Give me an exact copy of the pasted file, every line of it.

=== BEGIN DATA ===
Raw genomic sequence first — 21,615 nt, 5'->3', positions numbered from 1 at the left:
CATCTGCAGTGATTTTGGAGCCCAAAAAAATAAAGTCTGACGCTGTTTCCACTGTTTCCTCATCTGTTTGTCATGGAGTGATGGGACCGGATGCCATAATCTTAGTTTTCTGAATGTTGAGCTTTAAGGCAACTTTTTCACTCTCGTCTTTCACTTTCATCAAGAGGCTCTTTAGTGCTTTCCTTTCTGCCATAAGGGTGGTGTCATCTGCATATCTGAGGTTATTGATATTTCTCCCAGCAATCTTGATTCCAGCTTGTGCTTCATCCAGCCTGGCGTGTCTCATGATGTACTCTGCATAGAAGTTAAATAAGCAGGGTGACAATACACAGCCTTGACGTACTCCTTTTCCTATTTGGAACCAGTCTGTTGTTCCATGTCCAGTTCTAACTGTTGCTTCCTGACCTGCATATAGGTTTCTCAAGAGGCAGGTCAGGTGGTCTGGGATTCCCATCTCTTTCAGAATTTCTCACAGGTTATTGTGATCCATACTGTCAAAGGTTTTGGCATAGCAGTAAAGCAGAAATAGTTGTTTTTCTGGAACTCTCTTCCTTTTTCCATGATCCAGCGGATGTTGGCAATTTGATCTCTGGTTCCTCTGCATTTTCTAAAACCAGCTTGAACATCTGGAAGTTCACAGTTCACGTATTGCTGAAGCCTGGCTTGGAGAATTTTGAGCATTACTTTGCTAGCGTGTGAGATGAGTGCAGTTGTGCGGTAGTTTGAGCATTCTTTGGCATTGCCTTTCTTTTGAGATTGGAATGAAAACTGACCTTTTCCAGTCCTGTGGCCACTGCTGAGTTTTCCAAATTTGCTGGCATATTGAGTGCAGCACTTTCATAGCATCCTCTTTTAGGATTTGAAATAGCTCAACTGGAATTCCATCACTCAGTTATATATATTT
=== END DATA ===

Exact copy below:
Raw genomic sequence first — 21,615 nt, 5'->3', positions numbered from 1 at the left:
CATCTGCAGTGATTTTGGAGCCCAAAAAAATAAAGTCTGACGCTGTTTCCACTGTTTCCTCATCTGTTTGTCATGGAGTGATGGGACCGGATGCCATAATCTTAGTTTTCTGAATGTTGAGCTTTAAGGCAACTTTTTCACTCTCGTCTTTCACTTTCATCAAGAGGCTCTTTAGTGCTTTCCTTTCTGCCATAAGGGTGGTGTCATCTGCATATCTGAGGTTATTGATATTTCTCCCAGCAATCTTGATTCCAGCTTGTGCTTCATCCAGCCTGGCGTGTCTCATGATGTACTCTGCATAGAAGTTAAATAAGCAGGGTGACAATACACAGCCTTGACGTACTCCTTTTCCTATTTGGAACCAGTCTGTTGTTCCATGTCCAGTTCTAACTGTTGCTTCCTGACCTGCATATAGGTTTCTCAAGAGGCAGGTCAGGTGGTCTGGGATTCCCATCTCTTTCAGAATTTCTCACAGGTTATTGTGATCCATACTGTCAAAGGTTTTGGCATAGCAGTAAAGCAGAAATAGTTGTTTTTCTGGAACTCTCTTCCTTTTTCCATGATCCAGCGGATGTTGGCAATTTGATCTCTGGTTCCTCTGCATTTTCTAAAACCAGCTTGAACATCTGGAAGTTCACAGTTCACGTATTGCTGAAGCCTGGCTTGGAGAATTTTGAGCATTACTTTGCTAGCGTGTGAGATGAGTGCAGTTGTGCGGTAGTTTGAGCATTCTTTGGCATTGCCTTTCTTTTGAGATTGGAATGAAAACTGACCTTTTCCAGTCCTGTGGCCACTGCTGAGTTTTCCAAATTTGCTGGCATATTGAGTGCAGCACTTTCATAGCATCCTCTTTTAGGATTTGAAATAGCTCAACTGGAATTCCATCACTCAGTTATATATATTT